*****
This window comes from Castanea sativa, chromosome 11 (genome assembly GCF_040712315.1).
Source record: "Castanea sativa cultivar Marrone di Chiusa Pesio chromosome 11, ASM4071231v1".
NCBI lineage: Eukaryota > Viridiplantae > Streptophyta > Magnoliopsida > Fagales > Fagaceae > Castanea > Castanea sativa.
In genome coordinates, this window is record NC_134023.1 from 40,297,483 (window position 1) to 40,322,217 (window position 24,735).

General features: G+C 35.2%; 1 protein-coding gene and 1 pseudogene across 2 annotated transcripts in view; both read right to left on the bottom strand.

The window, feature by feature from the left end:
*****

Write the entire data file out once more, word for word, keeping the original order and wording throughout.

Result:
This window comes from Castanea sativa, chromosome 11 (genome assembly GCF_040712315.1).
Source record: "Castanea sativa cultivar Marrone di Chiusa Pesio chromosome 11, ASM4071231v1".
NCBI lineage: Eukaryota > Viridiplantae > Streptophyta > Magnoliopsida > Fagales > Fagaceae > Castanea > Castanea sativa.
In genome coordinates, this window is record NC_134023.1 from 40,297,483 (window position 1) to 40,322,217 (window position 24,735).

General features: G+C 35.2%; 1 protein-coding gene and 1 pseudogene across 2 annotated transcripts in view; both read right to left on the bottom strand.

The window, feature by feature from the left end: